I WAS recently invited to a private screening of Amelie at the British Film Institute in London.

My friend is an actress and somehow won a competition. It was great fun to have your own cinema and even more fun that the director happened to be in town and said hello for a Q&A afterwards.

As we were collecting jackets and preparing to leave, one of the party (who I had never met) noticed I used a wheelchair and immediately asked me: ‘What happened to your legs?’ There wasn’t even ‘a nice to meet you’, ‘what’s your name?’, no intro at all, just a bolt out of the blue personal question. Now I have written about this before.

Just to clarify. It is not acceptable to do this. This is especially true when you have no connection to me, other than proximity.

It puts me in an incredibly awkward position as I like to be polite.

I have two options: say I would rather not talk about it and come across as cold and rude and create an atmosphere, or surrender my personal details to a stranger.

It’s a lose-lose as far as I am concerned. On this occasion the conversation continued into an uncomfortable realm. The person in question then asked me if I had seen any good doctors? I should have said ‘Nah, I blagged it’ but in reality I told him I have seen the best in the UK at Stoke Mandeville.

Turns out this guy had somehow saved his wife's life and was a self-declared healer. Now I’m no expert in alternative therapies but I’m guessing the ones I saw at Stoke Mandeville are the ones with traction.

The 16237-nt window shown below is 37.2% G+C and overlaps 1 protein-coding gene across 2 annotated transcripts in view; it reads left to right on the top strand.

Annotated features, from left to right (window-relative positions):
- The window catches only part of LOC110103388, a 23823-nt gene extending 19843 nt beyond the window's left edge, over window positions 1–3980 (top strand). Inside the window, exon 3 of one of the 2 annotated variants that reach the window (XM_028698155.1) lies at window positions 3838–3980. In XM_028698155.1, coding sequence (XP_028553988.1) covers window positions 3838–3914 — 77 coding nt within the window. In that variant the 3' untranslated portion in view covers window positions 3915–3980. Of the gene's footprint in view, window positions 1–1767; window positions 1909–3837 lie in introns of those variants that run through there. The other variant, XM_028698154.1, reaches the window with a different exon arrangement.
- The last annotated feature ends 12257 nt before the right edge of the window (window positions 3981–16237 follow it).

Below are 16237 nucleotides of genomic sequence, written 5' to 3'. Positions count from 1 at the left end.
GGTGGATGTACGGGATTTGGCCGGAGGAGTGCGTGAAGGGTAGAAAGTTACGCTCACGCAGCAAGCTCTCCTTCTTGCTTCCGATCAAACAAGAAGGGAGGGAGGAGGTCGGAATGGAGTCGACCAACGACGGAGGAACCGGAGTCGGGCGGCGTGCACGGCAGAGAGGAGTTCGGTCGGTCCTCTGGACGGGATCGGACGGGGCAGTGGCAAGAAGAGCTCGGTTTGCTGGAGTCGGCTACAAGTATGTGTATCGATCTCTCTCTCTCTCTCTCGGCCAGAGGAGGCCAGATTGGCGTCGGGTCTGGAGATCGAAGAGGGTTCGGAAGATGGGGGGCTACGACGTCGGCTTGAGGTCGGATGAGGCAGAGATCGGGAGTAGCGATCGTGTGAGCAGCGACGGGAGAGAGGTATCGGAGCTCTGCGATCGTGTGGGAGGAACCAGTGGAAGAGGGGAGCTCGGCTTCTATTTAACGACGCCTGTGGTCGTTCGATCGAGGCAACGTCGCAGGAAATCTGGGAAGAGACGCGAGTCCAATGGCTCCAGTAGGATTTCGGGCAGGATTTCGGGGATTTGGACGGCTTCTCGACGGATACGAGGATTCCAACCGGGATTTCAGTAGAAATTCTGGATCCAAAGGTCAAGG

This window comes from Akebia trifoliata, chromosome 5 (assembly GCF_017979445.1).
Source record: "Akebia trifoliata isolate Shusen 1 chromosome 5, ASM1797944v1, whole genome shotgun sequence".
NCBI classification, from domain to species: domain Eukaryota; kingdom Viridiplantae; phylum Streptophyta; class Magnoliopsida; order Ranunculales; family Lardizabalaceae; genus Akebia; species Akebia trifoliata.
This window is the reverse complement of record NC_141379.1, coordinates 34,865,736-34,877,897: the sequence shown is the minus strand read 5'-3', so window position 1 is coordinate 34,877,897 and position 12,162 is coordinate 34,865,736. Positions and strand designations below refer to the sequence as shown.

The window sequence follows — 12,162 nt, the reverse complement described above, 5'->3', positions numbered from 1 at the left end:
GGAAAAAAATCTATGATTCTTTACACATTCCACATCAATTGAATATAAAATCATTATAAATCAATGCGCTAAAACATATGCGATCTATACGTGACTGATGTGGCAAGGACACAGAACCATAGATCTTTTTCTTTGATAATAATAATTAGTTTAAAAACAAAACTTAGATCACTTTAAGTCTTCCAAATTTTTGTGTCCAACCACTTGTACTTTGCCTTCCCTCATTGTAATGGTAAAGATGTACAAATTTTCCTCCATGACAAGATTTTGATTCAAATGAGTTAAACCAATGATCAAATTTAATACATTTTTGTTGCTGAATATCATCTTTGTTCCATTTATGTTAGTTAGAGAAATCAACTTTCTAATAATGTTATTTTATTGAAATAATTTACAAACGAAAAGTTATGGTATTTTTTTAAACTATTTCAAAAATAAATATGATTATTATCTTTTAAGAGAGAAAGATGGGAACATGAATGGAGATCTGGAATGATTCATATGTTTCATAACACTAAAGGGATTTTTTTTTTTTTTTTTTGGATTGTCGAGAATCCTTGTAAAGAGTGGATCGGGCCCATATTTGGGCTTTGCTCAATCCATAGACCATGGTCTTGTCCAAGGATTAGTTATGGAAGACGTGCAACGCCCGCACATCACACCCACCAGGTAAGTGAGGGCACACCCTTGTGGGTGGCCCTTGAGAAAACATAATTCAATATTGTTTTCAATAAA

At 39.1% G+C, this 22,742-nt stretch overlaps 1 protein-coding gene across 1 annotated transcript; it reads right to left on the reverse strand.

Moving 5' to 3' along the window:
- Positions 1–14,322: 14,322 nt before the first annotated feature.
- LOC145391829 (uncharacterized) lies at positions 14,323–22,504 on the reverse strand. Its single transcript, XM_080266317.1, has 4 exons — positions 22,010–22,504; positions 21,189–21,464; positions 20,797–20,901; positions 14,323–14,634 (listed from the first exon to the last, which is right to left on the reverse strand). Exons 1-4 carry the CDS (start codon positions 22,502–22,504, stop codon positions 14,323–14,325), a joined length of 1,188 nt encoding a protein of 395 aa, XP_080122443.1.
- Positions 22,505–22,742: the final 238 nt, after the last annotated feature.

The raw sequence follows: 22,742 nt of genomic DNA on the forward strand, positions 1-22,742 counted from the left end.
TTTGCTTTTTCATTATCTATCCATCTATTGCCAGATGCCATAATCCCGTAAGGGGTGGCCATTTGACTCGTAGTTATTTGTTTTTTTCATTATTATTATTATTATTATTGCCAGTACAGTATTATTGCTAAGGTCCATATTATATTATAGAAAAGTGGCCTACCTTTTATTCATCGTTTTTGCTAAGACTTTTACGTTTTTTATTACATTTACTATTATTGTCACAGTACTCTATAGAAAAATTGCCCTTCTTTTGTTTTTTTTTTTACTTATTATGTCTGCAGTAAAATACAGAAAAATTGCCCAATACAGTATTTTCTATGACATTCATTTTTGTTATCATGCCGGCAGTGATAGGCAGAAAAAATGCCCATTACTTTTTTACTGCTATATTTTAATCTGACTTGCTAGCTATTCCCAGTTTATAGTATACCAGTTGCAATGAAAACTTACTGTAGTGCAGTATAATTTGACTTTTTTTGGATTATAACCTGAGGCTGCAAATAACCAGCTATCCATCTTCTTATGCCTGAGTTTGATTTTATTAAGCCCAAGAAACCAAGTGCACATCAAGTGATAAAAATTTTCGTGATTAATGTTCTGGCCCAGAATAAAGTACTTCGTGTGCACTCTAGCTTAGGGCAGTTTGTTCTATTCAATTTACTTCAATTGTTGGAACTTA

What really galled me was when he handed over his business card and then, while I was talking to my friends, made some kind of healing hand motion over my spine behind my back – as if I wouldn’t notice.

First of all he intruded on my personal information, then my personal space and I found the whole experience quite offensive and unwanted. If I want faith healing, I’ll go and try it myself. Needless to say I won’t be emailing him. Once again the lesson is simple. What happened to me is my business. I’ll talk about it if I to want, otherwise it’s a no-go.

Luckily, this interaction wasn’t representative of the rest of the evening. The others guests were lovely, appropriate and asked me about myself, not my injury.

The story of Amelie, for those that don’t know, is one of subtlety and goodwill to those that deserve it.

It’s a sweet, if odd, heart-warming story about how people can be nice to each other. Amelie sets about improving the lives of others around her. Maybe this man felt inspired to do the same, but I’d much rather have had Amelie’s awkward, shy charming demeanour grace my life than this man and his intrusive, if albeit well-meaning, gestures.